Solicitors are responsible for asking and replying to Commercial Property Standard Enquiries relating to capital allowances. Where their responsibilities end in interpreting and actioning the answers is unclear; although the dicta in the case of Hurlingham Estates v. Wilde & Partners makes it clear that Solicitors are under an implied duty to advise on tax consequences unless specific exclusions to their retainer are made.

Prior to the introduction of Finance Act 2012, if a Solicitor acting for a Buyer in a commercial property conveyance did not adequately address capital allowances and the contract was silent on the issue, this could result in a distinct advantage for the Buyer. However, after 31 March 2014, if that same situation occurred, in most cases, the exact opposite would be the case.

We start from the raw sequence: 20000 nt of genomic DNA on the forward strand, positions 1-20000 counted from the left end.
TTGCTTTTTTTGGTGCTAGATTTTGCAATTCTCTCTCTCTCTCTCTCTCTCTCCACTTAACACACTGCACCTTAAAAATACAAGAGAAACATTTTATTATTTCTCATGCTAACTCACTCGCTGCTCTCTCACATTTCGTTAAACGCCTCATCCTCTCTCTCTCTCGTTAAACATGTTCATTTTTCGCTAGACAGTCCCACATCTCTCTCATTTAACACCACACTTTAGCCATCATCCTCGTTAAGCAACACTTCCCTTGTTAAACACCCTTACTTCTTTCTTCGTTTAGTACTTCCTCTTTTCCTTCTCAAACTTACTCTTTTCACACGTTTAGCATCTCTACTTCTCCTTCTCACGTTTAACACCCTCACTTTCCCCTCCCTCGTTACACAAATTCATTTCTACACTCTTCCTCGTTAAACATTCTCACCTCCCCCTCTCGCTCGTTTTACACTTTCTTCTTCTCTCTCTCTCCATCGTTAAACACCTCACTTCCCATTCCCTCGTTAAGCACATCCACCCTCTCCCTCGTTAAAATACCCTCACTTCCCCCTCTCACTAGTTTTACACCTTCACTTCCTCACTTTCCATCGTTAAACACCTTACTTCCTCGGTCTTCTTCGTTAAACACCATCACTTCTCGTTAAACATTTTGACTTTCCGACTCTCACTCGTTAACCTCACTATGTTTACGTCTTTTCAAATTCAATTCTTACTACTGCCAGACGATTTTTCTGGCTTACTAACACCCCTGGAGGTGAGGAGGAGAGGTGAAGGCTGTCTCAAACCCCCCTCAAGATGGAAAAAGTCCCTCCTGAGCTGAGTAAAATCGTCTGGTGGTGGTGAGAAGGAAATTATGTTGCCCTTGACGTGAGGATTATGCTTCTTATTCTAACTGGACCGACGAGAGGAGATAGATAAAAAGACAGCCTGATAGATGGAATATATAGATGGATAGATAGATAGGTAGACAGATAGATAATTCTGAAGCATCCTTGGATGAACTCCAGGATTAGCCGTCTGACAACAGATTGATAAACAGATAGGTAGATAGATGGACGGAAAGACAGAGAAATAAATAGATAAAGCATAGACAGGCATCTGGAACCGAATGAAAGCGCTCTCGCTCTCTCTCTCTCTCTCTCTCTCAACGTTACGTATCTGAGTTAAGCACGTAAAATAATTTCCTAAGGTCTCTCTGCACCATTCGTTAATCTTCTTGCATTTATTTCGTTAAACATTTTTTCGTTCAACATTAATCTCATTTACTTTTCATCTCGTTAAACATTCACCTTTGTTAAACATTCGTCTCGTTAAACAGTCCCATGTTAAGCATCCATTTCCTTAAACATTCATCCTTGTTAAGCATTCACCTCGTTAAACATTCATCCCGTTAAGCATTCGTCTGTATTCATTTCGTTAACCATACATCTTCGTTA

For transactions which completed after 31 March 2014 there is a distinct probability that no capital allowances would be available to the Buyer whatsoever if appropriate steps are not taken prior to exchange of contracts.

It will not be good enough to simply ascertain that the Seller has not claimed capital allowances and assume therefore that such allowances can be automatically claimed by the Buyer.

From 31 March 2014 there is no margin for error. Failure to determine the entitlement to capital allowances for the Buyer AND to include appropriate contractual provisions may result in capital allowances being completely denied to the Buyer.

How can DHA Consulting help?

To help Solicitors manage this increased risk, DHA Consulting has designed and developed a completely new service for Solicitors – The Capital Allowances Entitlement Search.